The Black Madonna of Czestochowa

But why is She depicted as dark?  Certainly there has been the eastern influence of Isis and other Eastern Goddesses. But how better to depict such an ancient Earth Goddess now transformed into the Madonna, than as dark, an embodiment of her chthonic powers of regeneration. Some also believe that Her  darkness can been seen as a metaphor; the Earth Goddess “veiled” behind the persona of Mary. Her darkness could have represented the deep, dark mystery of knowing.

Virgin of Montserrat

Whatever the  source of her darkness, there was a mini- renaissance during the 12th century which  included a resurgence of devotion to the Divine Feminine.  Humanity could not and would not live without their mother. Chartres, with its wealth of Sacred Feminine imagery and its school, cultivated with Platonic spirituality, was one of the most popular pilgrimage sites of that time.

Chartres Cathedral, an hour by train from Paris, is home to two Black Madonnas.  The name Chartres has its origins from Carnutes, a Druid tribe that lived in the area. Roman records reveal that all the druids of Gaul gathered yearly in an oak grove with a well, the sacred center of the Carnutes.  Many believe that the location of that gathering was deep beneath the present day cathedral in a cave, the ancient realm of the Mother Goddess throughout the world.  This same oak grove would become the future site of Chartres cathedral.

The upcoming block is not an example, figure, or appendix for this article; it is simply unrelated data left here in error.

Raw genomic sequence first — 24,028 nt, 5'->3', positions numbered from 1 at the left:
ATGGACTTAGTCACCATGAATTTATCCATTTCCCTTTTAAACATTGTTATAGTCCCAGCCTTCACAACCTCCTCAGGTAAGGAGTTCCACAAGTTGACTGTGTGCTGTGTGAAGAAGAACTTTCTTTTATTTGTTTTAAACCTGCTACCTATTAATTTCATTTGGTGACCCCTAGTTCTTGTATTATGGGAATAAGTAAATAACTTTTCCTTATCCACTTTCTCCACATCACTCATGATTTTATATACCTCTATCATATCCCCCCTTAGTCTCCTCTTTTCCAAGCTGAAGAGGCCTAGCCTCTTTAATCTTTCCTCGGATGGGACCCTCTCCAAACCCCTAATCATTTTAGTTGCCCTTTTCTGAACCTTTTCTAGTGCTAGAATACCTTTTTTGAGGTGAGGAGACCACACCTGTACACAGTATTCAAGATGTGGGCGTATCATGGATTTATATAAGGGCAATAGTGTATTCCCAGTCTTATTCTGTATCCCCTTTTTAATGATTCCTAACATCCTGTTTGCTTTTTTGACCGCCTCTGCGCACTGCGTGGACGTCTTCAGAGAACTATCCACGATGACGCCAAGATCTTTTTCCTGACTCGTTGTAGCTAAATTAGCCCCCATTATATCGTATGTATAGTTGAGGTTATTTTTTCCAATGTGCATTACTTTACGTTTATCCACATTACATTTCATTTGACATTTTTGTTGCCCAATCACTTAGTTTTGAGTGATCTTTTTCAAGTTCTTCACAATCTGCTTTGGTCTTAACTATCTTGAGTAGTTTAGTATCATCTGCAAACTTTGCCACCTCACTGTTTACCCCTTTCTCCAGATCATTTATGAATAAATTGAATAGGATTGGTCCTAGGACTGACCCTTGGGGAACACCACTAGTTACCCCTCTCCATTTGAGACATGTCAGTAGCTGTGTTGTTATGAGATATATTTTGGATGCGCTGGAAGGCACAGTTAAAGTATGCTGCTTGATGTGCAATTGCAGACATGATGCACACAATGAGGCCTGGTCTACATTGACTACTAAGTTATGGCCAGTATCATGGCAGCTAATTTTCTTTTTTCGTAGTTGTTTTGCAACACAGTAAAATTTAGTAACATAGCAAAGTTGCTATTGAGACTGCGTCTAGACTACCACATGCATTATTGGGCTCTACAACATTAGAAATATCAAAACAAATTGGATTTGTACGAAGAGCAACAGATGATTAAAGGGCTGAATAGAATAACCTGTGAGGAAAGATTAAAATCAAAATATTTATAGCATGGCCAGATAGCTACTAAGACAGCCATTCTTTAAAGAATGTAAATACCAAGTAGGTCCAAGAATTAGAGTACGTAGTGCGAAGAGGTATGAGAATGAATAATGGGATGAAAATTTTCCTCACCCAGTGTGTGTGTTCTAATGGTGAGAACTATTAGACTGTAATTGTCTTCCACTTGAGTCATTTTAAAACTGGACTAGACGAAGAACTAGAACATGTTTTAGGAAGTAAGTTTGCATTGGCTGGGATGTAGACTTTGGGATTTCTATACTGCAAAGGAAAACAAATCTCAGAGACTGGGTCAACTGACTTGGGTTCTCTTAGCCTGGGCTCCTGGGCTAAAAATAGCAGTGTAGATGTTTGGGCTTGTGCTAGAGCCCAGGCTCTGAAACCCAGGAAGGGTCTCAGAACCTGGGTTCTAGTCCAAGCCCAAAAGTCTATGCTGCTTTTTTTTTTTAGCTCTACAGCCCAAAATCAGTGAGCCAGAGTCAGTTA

Our Visit to Chartres 

On a cold windy day in June my sister and I entered the Cathedral, immediately passing into a heightened consciousness of peace and love.  We were enveloped by the darkness which was brightened by jewel-toned light streaming through the many stained-glass windows. I was first enraptured by the huge rose window on the west wall, formed by a series of almond shaped petals,  reflecting the birthing capacity of female anatomy.